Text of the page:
Island Mice Project


Our goal in constructing this website is to explore the intersection of invasive species, biodiversity, island conservation, and genetic engineering. In particular we examine the potential uses of genetically modified organisms (GMOs) as a tool for the field of conservation. We explore key questions through the perspectives of multiple fields from the humanities, social, and natural sciences with the aim of providing clear answers for decision makers and the general public.

This website was created and is maintained by six doctoral students in an interdisciplinary program at

Many islands including Catalina Island shown here have heavy boat traffic. Photo: By Elizabeth Pitts

North Carolina State University. We are supported by funding from the National Science Foundation’s Integrative Graduate Education and Research Traineeship (IGERT) program and affiliated with North Carolina State University’s Genetic Engineering and Society Center. Ours is the only IGERT program in the nation to bring together the natural sciences, social sciences, and humanities. These different perspectives facilitate collaboration and training for students to better understand the construction, implications, and impacts transgenic organisms (a plant or animal containing genetic material artificially transferred from another species) may pose on ecosystems and societies.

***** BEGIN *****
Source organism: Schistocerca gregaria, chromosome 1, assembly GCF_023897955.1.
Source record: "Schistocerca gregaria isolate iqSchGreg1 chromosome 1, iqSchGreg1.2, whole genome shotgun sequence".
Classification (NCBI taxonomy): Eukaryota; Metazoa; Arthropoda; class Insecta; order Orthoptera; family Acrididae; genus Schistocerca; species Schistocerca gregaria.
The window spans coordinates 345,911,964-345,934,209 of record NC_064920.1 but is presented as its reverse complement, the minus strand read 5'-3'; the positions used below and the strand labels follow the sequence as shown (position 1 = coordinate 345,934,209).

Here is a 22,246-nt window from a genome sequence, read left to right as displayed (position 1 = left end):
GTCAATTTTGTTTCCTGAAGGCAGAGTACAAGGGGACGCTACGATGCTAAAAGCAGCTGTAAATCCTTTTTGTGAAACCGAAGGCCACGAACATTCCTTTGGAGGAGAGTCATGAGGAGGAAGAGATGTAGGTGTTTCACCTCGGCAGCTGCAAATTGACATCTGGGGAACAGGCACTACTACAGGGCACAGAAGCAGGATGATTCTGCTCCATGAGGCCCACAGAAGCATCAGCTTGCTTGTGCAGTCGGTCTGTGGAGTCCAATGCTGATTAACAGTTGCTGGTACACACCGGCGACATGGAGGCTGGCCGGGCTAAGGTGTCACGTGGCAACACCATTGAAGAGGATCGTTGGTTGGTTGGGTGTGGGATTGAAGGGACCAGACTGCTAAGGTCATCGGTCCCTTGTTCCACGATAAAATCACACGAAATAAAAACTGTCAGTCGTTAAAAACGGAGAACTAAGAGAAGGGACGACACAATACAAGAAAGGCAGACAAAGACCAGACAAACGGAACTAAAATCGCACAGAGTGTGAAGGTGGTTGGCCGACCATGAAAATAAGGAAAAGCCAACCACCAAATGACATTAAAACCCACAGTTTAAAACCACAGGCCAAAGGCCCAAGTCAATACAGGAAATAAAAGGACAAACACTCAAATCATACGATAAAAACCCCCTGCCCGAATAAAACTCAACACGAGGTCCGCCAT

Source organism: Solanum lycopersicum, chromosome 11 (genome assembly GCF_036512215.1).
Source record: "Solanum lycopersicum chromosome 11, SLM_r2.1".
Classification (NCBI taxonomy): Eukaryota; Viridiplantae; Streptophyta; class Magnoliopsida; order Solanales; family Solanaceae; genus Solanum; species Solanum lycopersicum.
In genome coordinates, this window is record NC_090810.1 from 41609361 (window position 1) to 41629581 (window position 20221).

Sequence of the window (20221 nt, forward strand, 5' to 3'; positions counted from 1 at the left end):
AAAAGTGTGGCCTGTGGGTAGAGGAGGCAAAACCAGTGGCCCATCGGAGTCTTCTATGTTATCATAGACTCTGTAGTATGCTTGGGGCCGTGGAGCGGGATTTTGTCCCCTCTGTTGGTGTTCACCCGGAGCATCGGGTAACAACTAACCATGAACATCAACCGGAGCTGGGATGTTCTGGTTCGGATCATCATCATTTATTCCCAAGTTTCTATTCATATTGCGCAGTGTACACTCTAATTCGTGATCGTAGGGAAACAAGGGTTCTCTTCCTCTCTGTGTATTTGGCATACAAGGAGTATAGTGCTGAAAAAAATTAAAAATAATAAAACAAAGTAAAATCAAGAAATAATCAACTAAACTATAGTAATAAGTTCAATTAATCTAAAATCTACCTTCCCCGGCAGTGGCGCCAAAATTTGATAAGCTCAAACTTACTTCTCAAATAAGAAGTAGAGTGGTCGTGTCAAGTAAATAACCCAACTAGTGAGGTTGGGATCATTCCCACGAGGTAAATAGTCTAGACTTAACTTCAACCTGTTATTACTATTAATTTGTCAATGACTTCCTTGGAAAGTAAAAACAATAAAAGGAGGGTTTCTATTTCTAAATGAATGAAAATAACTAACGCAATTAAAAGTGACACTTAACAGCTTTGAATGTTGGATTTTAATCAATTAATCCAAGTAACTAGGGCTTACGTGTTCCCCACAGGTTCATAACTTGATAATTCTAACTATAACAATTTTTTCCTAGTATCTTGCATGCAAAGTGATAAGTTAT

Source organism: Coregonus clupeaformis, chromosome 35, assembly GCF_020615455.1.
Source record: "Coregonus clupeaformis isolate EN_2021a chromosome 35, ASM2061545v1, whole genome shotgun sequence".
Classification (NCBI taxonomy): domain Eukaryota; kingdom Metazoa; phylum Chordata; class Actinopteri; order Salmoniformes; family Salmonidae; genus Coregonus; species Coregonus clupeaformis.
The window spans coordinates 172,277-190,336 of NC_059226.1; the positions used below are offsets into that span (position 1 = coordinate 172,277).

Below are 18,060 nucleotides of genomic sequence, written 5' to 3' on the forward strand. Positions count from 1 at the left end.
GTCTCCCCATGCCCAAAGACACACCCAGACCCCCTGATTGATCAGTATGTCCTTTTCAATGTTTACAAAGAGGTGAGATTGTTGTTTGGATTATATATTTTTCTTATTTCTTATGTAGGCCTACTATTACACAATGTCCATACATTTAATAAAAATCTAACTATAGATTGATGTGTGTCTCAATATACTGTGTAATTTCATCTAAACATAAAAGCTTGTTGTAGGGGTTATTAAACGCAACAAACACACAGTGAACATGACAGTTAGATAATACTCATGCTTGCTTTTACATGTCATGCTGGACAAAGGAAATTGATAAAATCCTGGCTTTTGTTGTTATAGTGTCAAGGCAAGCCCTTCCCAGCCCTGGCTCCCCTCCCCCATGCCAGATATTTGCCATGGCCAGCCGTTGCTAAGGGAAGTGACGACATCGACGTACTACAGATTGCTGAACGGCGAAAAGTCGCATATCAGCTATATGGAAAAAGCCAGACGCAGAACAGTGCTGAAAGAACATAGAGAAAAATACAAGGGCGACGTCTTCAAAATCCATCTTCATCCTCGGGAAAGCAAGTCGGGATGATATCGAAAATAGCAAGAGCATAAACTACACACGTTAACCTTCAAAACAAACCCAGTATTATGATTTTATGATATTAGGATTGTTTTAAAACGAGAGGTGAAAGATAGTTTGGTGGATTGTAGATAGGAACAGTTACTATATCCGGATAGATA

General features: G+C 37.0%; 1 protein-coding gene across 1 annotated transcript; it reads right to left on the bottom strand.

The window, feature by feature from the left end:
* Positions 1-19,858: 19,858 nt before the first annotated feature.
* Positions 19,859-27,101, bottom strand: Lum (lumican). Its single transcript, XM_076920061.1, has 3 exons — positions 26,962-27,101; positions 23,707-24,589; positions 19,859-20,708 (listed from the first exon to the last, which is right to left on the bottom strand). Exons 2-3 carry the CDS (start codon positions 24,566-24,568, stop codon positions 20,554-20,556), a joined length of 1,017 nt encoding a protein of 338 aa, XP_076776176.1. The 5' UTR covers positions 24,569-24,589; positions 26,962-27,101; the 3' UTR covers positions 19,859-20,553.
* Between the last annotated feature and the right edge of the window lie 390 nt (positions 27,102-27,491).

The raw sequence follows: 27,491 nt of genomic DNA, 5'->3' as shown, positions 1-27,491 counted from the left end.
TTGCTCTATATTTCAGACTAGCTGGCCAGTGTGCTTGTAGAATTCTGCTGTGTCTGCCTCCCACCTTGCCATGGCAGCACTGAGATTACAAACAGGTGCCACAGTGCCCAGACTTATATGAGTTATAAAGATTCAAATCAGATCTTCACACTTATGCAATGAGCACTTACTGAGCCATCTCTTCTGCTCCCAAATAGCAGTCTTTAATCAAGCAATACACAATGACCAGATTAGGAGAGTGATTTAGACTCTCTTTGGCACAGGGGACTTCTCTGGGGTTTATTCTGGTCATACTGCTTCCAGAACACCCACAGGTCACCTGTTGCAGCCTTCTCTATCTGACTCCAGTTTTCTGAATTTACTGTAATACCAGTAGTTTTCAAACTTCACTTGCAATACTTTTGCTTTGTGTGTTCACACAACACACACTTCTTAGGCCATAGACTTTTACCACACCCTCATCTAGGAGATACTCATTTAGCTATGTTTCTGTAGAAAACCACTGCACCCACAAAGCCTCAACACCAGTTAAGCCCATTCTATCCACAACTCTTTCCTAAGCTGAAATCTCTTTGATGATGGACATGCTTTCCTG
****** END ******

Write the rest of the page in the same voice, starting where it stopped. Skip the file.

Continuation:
Our group is open to the potential benefits that genetic engineering methods may offer to the field of conservation biology. However we are aware not only of the use and impacts transgenic mice may have on wild house mouse populations, but also the impacts they could have on entire ecosystems as well as human society. Together we explore the ecological, social, and ethical implications of releasing transgenic rodents as a form of pest management, and assess the appropriateness of such methods. Our home programs are Biomathematics, Communication, Rhetoric, & Digital Media, Fisheries Wildlife & Conservation Biology, and Zoology. Academically and professionally, we bring a variety of perspectives to the intersection of biotechnology and conservation biology. We do not share a unified view and cannot account for every possible perspective. Some of us hope to see this technology develop and be implemented while others are more cautious about the ethical problems genetic techniques may pose for human society. We have come together to investigate, learn, and discuss these complex issues. This website is a result of our collaborations.

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